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Long live the band geek
About a year ago, I saw an ad in the local community-college newspaper asking folks to join the community band.
About a year ago, I saw an ad in the local community-college newspaper asking folks to join the community band. I played trumpet all through junior high and high school—we're talking pep band, jazz band ... I was a band geek extraordinaire. I was interested in participating, but I was worried that I'd lost my touch. I had played my horn only a couple of times a year at the most since high school—and that was a bit over a decade ago.
Can you spot the veterinarian? Here's a hint: She plays the trumpet. Don't know a trumpet from a tuba? She's the blonde in the black dress.
After several weeks of practicing, I swallowed hard and went to the first rehearsal. The group was almost all high school and college students. I felt out of place at first. I kept my mouth shut and wore jeans and a T-shirt (my camouflage), and I didn't tell anyone what I did outside of band unless they asked. It was nice to be thought of as a musician—even a mediocre one—and not a veterinarian. Don't get me wrong, I love my job, but sometimes it's nice to wear a different hat.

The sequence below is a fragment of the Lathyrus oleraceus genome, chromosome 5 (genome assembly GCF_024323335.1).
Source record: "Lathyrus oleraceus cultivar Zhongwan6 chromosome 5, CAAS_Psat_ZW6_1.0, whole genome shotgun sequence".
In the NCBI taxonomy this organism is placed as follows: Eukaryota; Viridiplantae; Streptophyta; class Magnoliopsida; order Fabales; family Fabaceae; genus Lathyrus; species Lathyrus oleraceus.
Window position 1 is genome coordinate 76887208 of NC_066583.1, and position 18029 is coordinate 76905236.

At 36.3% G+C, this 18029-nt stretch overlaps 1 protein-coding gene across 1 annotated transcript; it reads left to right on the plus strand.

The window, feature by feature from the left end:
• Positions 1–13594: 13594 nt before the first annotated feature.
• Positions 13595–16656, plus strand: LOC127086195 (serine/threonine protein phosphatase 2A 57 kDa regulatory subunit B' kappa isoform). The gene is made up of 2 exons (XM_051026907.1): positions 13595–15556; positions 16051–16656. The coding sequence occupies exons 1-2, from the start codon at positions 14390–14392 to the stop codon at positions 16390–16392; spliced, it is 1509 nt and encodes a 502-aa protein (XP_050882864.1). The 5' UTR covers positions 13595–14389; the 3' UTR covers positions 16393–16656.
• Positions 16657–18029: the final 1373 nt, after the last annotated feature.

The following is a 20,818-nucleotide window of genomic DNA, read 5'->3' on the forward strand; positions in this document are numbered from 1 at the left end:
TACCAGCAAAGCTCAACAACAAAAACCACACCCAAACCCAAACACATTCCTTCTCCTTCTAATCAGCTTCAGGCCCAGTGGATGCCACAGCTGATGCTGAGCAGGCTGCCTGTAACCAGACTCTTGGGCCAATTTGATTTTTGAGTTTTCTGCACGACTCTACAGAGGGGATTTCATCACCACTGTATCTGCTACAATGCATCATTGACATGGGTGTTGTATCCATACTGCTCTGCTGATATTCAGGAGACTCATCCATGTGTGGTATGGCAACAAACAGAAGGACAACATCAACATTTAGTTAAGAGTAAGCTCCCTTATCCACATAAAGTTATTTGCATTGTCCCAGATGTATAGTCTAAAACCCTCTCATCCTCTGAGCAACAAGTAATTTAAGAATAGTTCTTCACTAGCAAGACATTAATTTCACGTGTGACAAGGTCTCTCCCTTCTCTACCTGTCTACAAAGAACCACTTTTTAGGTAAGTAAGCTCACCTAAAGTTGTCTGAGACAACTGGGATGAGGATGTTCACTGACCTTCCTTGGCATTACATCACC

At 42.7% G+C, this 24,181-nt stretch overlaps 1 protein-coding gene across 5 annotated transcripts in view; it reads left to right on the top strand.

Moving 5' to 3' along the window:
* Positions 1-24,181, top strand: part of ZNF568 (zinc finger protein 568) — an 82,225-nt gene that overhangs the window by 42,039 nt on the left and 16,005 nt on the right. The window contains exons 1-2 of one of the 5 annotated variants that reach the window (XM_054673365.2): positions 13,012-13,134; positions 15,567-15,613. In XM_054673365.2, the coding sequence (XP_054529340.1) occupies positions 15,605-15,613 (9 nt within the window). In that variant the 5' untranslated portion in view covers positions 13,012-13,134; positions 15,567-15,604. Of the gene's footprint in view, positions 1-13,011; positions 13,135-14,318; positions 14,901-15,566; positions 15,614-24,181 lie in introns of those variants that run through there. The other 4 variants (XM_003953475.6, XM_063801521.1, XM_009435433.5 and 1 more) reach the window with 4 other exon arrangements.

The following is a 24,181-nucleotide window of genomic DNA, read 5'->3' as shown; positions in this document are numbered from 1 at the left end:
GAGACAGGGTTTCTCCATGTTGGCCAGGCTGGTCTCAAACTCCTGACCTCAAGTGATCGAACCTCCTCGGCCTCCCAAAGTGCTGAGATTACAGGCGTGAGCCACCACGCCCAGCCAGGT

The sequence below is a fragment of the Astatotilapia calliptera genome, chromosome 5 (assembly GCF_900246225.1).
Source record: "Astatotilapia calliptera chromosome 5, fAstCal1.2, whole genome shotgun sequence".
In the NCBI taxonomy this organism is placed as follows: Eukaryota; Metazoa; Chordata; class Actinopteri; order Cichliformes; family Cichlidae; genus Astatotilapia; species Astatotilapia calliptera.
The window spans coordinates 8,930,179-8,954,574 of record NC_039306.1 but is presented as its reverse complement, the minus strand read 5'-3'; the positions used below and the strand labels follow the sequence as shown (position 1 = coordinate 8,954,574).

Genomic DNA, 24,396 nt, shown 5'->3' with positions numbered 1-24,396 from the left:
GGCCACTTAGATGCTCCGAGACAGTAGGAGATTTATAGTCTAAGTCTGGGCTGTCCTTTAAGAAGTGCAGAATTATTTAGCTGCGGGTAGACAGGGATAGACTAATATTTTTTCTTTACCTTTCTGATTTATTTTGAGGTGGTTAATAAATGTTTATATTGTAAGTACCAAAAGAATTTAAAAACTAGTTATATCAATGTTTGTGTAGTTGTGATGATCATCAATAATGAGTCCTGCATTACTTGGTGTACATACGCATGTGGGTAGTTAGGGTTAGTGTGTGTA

I've participated in community band for four semesters now and plan to start my fifth semester this fall. Some of the other band members now know I'm a veterinarian, and they ask me questions about their pets sometimes, but I don't mind. And I'm honored to have our band director as a client.
I'll likely stay in the band for a while. I've thought occasionally about quitting, mostly when we're busy at work and I'm too tired to go to rehearsal. But I need the creative outlet and it fits into my schedule nicely. With only one two-hour session a week, I hardly ever miss it. Besides, because of the performances, I get to wear formal attire twice a year—which is two times more than I used to.
—Nicole Martin, DVM
Southern Veterinary Hospital; Whiteville, N.C.